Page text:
Council slammed for 'outrageous' scheme asking for volunteers to clear city weeds
The council has been told to weed the pavements itself after an "outrageous" scheme asking for volunteers to help do the task by hand.
Brighton and Hove City Council has come under fire for calling for “weed warrior” volunteers to help its staff clear the city’s 975,000km of pavements.
It has been trialling manual techniques such as mechanical sweepers, industrial grade strimmers and “good old fashioned hoes” since the decision to ban toxic chemical weedkillers in 2019, under the Labour administration.
Robert Nemeth, Conservative councillor for Wish Ward, said the scheme is asking the public to “bail out the council” over Labour’s original policy.
Laura King, an independent candidate who is expected to stand for election in Hanover and Elm Grove in May, branded the call for volunteers as “outrageous”.
She said: “Not only have they annoyed people for the last four years, they have not had a system in place. If you stop using chemicals, you have to have an alternative in place. They obviously didn’t.
“There are alternatives but it seems like they weren’t ready and didn’t have enough staff. That has led to four years of hell for residents with people. People have been hospitalised with broken bones and dogs have been sick due to grass seeds.
“There are issues with public safety and insurance, this is a statutory duty not an optional extra. It’s not like going to volunteer in a nature reserve at your own risk.”
Cllr Robert Nemeth added: “While I hugely support all fellow community volunteers and would never dream of allowing weeds outside my own home or shop, I can’t help but feel that the public are being asked to bail out the council over Labour’s absolutely disastrous pavement non-weeding policy.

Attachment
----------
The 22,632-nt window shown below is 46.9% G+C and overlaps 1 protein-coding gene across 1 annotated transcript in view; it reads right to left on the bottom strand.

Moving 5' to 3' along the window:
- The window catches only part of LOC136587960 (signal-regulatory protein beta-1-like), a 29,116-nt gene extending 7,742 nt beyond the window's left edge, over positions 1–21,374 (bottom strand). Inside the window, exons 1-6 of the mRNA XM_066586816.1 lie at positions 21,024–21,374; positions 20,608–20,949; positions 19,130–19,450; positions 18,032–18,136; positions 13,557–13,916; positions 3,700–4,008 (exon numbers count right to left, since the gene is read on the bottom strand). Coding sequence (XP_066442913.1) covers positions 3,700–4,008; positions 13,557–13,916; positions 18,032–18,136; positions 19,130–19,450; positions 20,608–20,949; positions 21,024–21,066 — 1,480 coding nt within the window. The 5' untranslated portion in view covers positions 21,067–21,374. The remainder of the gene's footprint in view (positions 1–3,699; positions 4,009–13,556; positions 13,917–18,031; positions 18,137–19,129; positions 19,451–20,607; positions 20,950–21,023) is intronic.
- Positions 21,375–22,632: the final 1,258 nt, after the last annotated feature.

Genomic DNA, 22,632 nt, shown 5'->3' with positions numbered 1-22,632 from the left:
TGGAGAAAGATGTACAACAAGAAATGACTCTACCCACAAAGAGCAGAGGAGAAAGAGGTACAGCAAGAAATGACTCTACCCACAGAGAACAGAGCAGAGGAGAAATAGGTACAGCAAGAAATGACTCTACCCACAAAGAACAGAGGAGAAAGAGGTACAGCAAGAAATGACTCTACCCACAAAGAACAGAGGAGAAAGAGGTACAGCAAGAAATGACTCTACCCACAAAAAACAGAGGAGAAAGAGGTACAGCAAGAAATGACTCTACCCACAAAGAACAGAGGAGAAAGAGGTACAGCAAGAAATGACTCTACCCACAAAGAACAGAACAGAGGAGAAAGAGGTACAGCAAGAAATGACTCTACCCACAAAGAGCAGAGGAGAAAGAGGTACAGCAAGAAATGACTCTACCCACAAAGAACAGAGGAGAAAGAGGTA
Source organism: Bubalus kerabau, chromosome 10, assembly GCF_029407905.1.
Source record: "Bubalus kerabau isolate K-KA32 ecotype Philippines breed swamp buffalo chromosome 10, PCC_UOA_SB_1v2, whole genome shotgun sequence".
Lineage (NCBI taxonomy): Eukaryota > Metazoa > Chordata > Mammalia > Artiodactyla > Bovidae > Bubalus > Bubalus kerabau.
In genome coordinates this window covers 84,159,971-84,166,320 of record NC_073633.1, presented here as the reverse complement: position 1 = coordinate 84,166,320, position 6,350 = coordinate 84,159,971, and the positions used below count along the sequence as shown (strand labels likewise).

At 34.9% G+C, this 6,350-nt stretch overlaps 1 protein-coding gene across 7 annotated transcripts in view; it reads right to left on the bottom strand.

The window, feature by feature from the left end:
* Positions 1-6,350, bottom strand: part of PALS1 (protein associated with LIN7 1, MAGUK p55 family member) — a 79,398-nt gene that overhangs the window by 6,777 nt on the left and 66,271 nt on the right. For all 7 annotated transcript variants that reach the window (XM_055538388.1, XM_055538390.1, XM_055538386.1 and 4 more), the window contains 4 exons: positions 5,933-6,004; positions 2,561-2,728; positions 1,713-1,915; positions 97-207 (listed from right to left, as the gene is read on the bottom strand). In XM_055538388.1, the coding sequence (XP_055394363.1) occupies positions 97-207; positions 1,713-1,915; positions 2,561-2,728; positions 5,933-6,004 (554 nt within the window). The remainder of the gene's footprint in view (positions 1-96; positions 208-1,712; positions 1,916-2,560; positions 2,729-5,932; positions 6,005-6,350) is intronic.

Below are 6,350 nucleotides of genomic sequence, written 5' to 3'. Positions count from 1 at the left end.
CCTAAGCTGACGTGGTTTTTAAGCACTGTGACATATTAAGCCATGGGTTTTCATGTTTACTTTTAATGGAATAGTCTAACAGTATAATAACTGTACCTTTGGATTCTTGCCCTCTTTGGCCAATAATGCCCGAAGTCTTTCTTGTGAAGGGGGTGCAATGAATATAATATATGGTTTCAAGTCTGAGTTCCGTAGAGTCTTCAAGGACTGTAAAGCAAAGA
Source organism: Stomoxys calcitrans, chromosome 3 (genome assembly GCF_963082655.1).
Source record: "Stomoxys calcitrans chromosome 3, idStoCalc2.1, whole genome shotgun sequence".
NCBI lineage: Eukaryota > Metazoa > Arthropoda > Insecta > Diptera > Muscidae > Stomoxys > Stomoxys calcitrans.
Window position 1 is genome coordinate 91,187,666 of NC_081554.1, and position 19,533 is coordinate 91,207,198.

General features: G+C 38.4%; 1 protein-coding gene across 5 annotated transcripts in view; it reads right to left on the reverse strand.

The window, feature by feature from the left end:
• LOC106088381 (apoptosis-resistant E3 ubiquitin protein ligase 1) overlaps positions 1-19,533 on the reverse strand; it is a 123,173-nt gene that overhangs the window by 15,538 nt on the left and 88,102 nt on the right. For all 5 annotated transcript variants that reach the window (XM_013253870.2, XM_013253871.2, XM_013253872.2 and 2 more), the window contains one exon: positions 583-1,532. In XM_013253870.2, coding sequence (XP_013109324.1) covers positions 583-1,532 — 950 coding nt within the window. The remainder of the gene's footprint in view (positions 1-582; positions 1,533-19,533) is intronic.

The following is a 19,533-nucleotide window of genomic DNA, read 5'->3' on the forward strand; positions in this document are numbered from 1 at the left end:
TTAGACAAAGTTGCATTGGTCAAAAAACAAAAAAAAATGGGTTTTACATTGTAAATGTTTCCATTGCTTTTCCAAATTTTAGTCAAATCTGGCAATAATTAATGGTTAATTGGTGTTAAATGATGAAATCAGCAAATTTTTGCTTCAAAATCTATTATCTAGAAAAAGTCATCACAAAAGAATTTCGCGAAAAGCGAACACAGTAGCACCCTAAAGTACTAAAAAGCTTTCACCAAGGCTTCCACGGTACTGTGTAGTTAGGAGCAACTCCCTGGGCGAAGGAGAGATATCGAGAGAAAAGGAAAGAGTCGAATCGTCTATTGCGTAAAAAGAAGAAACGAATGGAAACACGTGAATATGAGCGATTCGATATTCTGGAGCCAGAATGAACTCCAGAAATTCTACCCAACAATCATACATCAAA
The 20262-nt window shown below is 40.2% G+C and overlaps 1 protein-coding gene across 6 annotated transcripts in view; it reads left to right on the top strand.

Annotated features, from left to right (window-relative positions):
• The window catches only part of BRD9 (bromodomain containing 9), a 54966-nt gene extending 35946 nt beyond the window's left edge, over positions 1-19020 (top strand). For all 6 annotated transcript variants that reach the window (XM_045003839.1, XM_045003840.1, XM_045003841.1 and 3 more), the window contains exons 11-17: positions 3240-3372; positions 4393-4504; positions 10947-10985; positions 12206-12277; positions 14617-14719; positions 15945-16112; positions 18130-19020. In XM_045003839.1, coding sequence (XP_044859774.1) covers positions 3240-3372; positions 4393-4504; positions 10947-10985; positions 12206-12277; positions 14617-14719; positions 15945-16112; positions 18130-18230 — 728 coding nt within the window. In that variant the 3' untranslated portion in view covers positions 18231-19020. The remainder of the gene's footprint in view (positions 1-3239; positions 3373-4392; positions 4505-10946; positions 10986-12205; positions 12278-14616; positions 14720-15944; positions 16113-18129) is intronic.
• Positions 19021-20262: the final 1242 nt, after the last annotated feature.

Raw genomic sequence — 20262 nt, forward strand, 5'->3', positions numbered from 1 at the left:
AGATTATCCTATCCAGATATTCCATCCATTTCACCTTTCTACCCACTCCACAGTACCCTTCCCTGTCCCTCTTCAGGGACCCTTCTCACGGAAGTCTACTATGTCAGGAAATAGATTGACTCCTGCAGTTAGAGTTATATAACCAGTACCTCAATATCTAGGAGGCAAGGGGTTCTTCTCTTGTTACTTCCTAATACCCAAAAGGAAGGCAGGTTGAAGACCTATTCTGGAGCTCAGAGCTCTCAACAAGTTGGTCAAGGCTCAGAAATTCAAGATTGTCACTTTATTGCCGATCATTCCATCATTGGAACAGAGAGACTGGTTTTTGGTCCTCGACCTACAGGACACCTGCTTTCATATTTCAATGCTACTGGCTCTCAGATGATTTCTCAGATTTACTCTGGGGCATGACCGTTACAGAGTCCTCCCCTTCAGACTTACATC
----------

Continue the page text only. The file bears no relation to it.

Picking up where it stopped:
“Councils have a statutory duty to maintain pavements for safety reasons and the current method no doubt puts the council in breach, and obviously looks atrocious. Perhaps those who support the current policy should be doing the weeding themselves.”
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The weeding volunteers would be trained and given tools for the task.
A council spokesman said: “There is a national shortage of manual workers and it’s not been easy for us to fill vacancies in our street cleaning team.
“So we’re delighted to have now filled all six of our permanent posts for weed clearing.
“Our team is hard at work every day clearing weeds from our roads.
"We’ve tried out a range of machines to help clear weeds. There have been operational issues with a number of them.
“But we are now making good use of mechanical sweepers, industrial grade strimmers and weed rippers as well as good old fashioned hoes.
“We are also looking to have another trial of a machine that uses steam to kill weeds.
“We also feel our weed warriors scheme has a big part to play – not just in tackling weeds but also in building community spirit and offering people a new, valuable and sociable role to volunteer for.
“The council’s decision in 2019 to end the use of glyphosate pesticides was agreed unanimously. There can be no going back on this commitment.”